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The first ever gathering of the Americas region's strongest national teams is likely to be staged in Toronto, Canada in August

Tony Munro

April 11, 2000

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The first ever gathering of the Americas region's strongest national teams is likely to be staged in Toronto, Canada in August.

The United States, Bermuda, the Cayman Islands and Argentina are likely to join host Canada in the tournament.

Nothing official has been announced, but administrators are understood to be keen to see the tournament eventuate.

Most Americas countries regard the West Indies Cricket Board as being disinterested in cricket's growth outside its own jurisdiction and are eager to become self-reliant rather than wait for help that may never come.

The competitiveness of the international sporting market was emphasised in news received recently from the Caribbean.

FIFA, the world governing body for soccer/football, has made grants of $US1,000,000 to relatively minor soccer powers such as the Cayman Islands and other Caribbean countries which could be considered potential cricket nurseries.

While the ICC is directing sizeable funds into its development programme, it is unlikely it would have the resources to compete with those sort of figures.

At this stage, Associate members of the ICC receive grants on a four-yearly basis, while Affiliate members are given funding for specific projects.

Anyone doubting the need for the ICC's globalisation policy only has to witness the financial rewards FIFA gains from governing a game which is played in almost every country on the planet.

A conversation with former Hong Kong captain, Stewart Brew, this week revealed just how vexing the issue of national team qualification rules is.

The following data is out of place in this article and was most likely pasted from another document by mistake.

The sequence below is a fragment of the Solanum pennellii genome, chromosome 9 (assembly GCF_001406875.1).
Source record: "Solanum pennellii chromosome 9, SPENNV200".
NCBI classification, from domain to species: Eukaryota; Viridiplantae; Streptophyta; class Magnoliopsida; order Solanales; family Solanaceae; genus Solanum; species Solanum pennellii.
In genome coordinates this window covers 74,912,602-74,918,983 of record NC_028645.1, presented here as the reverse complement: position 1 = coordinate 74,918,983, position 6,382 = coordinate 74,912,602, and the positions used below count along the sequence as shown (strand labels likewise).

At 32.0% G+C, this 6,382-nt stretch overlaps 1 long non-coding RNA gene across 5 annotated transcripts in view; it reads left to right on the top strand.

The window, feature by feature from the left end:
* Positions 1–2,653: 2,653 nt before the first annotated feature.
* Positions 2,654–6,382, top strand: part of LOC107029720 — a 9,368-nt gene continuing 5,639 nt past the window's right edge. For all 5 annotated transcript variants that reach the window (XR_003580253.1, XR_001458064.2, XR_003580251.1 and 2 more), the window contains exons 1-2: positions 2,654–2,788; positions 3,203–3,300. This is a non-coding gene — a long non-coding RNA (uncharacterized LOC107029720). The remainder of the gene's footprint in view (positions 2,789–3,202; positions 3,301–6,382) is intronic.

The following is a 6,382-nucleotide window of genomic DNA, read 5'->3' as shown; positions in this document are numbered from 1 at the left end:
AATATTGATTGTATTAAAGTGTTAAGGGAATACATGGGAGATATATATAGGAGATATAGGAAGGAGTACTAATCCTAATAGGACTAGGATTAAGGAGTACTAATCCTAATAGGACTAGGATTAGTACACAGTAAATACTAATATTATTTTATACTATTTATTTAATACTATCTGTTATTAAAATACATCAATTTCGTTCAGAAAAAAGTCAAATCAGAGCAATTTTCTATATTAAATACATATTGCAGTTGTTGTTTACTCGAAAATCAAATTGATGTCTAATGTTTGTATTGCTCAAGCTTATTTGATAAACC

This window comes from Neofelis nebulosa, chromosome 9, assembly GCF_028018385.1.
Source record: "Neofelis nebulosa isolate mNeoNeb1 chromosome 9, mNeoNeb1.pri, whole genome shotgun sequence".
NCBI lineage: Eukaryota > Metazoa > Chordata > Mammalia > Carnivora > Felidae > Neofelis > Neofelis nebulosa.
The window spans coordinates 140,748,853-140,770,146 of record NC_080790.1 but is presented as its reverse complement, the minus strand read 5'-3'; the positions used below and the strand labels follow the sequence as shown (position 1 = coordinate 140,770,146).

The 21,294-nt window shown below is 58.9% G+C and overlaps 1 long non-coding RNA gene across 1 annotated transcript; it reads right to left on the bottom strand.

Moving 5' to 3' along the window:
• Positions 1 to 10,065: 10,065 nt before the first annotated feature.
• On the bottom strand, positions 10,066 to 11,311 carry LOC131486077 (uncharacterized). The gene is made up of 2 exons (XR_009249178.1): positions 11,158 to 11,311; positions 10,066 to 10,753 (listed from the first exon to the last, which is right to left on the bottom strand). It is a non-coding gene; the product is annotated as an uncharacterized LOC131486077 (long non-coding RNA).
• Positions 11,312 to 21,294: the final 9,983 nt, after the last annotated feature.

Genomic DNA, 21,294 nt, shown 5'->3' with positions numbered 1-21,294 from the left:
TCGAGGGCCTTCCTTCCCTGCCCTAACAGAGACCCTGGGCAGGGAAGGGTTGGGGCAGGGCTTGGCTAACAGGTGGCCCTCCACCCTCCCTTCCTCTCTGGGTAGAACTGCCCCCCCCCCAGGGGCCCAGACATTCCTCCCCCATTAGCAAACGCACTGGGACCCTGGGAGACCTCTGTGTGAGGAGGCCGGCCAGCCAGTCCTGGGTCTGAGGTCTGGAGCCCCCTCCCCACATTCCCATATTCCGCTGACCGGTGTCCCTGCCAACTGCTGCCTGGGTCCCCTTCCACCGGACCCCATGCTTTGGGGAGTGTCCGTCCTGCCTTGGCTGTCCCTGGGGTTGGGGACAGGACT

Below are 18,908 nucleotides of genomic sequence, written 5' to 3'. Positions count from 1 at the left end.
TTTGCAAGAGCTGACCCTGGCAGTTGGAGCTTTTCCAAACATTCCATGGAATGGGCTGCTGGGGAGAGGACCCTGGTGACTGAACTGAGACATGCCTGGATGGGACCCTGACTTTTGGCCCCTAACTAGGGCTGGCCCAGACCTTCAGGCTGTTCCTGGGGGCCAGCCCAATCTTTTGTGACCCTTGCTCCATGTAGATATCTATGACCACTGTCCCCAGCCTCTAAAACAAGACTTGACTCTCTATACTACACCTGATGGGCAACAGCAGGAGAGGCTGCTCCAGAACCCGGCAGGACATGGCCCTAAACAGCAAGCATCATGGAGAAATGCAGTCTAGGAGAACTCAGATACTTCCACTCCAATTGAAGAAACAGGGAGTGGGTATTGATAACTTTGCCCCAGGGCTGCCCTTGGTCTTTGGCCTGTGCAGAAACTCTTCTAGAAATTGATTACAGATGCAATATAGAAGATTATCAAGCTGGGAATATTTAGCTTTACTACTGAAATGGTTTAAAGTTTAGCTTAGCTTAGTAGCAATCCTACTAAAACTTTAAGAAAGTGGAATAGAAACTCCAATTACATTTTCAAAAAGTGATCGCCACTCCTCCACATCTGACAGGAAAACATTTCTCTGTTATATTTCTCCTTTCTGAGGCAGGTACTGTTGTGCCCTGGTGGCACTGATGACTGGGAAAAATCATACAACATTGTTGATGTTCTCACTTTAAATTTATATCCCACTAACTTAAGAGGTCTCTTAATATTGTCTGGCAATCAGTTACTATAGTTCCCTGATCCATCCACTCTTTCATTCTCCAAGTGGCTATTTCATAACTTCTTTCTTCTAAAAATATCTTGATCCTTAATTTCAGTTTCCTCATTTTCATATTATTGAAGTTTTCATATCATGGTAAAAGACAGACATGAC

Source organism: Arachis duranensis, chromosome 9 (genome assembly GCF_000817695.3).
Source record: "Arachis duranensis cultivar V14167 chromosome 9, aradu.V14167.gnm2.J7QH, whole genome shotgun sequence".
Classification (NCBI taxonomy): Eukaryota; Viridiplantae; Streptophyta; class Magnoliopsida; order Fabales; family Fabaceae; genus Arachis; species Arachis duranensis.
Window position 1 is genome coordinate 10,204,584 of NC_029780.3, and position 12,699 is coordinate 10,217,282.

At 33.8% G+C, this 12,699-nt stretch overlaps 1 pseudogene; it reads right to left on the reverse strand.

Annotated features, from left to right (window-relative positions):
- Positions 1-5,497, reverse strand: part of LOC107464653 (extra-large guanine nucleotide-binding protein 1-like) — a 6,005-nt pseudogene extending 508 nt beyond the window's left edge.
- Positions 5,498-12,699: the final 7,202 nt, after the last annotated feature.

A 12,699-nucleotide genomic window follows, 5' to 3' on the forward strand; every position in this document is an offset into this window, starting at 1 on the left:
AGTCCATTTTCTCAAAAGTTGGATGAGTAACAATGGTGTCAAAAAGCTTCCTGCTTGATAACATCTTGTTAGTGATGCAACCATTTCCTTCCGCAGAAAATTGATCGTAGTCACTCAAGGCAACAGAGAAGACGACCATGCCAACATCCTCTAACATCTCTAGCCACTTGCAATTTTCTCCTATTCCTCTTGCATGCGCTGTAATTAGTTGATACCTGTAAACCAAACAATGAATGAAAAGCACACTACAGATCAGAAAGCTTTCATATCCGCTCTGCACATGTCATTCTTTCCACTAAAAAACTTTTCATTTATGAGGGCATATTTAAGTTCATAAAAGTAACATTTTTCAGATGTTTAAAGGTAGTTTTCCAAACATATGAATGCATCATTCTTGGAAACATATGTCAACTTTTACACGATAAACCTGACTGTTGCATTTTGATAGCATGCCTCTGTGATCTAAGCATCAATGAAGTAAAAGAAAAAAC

Stewart disclosed that when the Hong Kong Cricket Association sat down to choose its 1997 ICC Trophy squad, it had around 30 players to choose from who conformed to the ICC eligibility rules.

The problem will be further exacerbated with the introduction of the ICC's nine citizen rule.

Long term residents such as Stewart are not entitled to citizenship - they have residential status only.

Do I hear you say "tough - get the Chinese playing the game"?

The Africanisation policies of the United Cricket Board of South Africa and Zimbabwe Cricket Union have been in place since the 1980s and only in the last couple of years have Africans begun appearing in national teams.

The dilemma for the HKCA is that government funding is partly reliant on the performance of the national team and players from the HKCA's extensive development programme would probably not start appearing in the national team for another seven or eight years.

The HKCA is not alone here either as Persian Gulf countries were stumped by finding eligible players for the postponed Gulf Cup.

For instance, two-thirds of the population of Kuwait are not entitled to citizenship.

Its a perplexing issue for the ICC as it seeks to eliminate the possibility of a repetition of the manner in which the United Arab Emirates qualified for the 1995 World Cup.

'Beyond The Test World' was created in January last year with the intention of helping to publicise cricket in those areas foreign to the game.

So it was particularly pleasing when news came through from Cuba that the February 7 article regarding Michael White's efforts to reignite interest there had stimulated a healthy response.

Although the majority of emails expressed goodwill, Michael (and the Havana International Cricket Club) received several concrete expressions of interest from potential visiting teams.

Belize club, Berlan, is likely to be the first of these to materialise, when it visits in the next couple of months, providing gear and coaching clinics.

Any club interested in visiting Cuba to play cricket should contact Michael at

Wisden Cricket Almanack's "Cricket Around The World" section provided the inspiration for 'Beyond The Test World'.

So it was interesting to hear about the good job Lawrence Booth has once again done in compiling reports from some most unlikely cricket locations.

The featured countries are: Azerbaijan, Bahrain, Belgium, Bermuda, Brunei Darussalam, Cambodia, Canada, France, Germany, Gibraltar, Guadeloupe, Hong Kong, Hungary, Iran, Israel, Italy, Japan, Luxembourg, Malaysia, Malta, Morocco, Namibia, Nepal, Norway, The Philippines, Seychelles, Slovenia, South Korea, Spain, Switzerland, United States, Vanuatu, Venezuela and Vietnam.

Only Azerbaijan, Guadeloupe, Hungary, Iran and Israel have not been featured on 'Beyond The Test World'. The latter prefers to support its own site, while I was unsuccessful in numerous attempts at getting through to the contact in Guadeloupe.

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